Download
  • Sponsored by One Identity

    One Nation Under Guard: Securing User Identities Across State and Local Government

    In 2016, the government can expect even more sophisticated threats on the horizon, making it all the more imperative that agencies enforce proper identity and access management (IAM) practices. In order to better measure the current state of IAM at the state and local level, Government Business Council (GBC) conducted an in-depth research study of state and local employees.

    Download
  • Sponsored by Aquilent

    The Next Federal Evolution of Cloud

    This GBC report explains the evolution of cloud computing in federal government, and provides an outlook for the future of the cloud in government IT.

    Download
  • Sponsored by Aquilent

    A DevOps Roadmap for the Federal Government

    This GBC Report discusses how DevOps is steadily gaining traction among some of government's leading IT developers and agencies.

    Download
  • Sponsored by LTC Partners, administrators of the Federal Long Term Care Insurance Program

    Approaching the Brink of Federal Retirement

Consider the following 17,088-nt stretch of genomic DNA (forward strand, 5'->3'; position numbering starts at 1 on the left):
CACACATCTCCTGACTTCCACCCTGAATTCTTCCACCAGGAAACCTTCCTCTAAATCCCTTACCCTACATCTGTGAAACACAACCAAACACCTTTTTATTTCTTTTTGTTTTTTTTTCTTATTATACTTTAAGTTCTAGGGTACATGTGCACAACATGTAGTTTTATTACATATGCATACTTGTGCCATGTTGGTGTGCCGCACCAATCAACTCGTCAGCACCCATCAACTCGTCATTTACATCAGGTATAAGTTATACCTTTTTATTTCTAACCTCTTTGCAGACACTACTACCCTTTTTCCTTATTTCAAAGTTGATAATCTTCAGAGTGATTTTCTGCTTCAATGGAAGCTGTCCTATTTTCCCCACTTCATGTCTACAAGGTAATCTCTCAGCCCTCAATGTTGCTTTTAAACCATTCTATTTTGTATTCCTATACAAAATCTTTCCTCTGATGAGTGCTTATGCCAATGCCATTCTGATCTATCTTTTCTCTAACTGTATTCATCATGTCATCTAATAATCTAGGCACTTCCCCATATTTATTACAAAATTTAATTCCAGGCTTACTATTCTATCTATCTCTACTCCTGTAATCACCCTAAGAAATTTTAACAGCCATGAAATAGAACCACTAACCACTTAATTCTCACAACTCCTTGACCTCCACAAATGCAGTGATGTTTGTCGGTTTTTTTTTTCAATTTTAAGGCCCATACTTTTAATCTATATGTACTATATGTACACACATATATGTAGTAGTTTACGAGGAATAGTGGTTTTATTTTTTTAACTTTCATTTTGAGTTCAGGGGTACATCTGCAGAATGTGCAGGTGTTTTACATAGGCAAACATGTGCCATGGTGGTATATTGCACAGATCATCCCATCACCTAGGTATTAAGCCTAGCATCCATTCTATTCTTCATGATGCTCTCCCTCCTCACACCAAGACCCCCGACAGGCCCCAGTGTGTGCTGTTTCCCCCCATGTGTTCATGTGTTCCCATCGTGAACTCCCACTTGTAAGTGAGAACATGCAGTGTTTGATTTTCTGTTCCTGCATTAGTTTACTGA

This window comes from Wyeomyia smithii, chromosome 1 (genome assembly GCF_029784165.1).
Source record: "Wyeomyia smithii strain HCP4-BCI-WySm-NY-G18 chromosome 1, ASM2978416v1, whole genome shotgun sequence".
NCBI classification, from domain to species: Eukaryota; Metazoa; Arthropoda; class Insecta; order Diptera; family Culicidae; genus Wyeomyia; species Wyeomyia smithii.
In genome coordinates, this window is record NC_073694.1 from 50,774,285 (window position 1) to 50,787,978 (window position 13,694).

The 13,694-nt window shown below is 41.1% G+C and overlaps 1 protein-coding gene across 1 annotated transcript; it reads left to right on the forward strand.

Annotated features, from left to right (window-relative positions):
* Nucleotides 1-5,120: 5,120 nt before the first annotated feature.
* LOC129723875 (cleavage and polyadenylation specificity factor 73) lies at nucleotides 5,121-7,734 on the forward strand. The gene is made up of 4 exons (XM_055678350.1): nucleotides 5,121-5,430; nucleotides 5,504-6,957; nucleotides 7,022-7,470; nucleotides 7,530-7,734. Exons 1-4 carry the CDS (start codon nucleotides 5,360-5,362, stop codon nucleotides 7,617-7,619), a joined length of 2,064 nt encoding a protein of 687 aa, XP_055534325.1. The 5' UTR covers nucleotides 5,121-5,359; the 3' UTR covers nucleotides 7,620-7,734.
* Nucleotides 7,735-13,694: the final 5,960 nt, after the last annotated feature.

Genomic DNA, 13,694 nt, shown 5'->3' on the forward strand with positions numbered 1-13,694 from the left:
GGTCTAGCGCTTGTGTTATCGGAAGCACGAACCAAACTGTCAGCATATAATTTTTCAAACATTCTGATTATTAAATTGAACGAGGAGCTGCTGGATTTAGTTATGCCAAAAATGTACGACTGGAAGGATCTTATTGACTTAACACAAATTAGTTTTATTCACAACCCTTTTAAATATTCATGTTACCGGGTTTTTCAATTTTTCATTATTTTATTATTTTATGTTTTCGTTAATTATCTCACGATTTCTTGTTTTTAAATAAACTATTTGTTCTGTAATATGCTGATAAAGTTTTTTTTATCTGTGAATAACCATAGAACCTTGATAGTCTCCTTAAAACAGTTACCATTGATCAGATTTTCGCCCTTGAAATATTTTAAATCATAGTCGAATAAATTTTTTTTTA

Approximately 10,000 baby boomers are reaching retirement age per day, and a growing number of federal employees are preparing themselves for the next chapter of their lives. Learn how to tackle the challenges that today's workforce faces in laying the groundwork for a smooth and secure retirement.

    Download
  • Sponsored by Hewlett Packard Enterprise

    Cyber Defense 101: Arming the Next Generation of Government Employees

    Read this issue brief to learn about the sector's most potent challenges in the new cyber landscape and how government organizations are building a robust, threat-aware infrastructure

    Download
  • Sponsored by Aquilent

    GBC Issue Brief: Cultivating Digital Services in the Federal Landscape

    Read this GBC issue brief to learn more about the current state of digital services in the government, and how key players are pushing enhancements towards a user-centric approach.

    Download
  • Sponsored by CDW-G

    Joint Enterprise Licensing Agreements

    Read this eBook to learn how defense agencies can achieve savings and efficiencies with an Enterprise Software Agreement.

    Download
  • Sponsored by Cloudera

    Government Forum Content Library

    Get all the essential resources needed for effective technology strategies in the federal landscape.

    Download

When you download a report, your information may be shared with the underwriters of that document.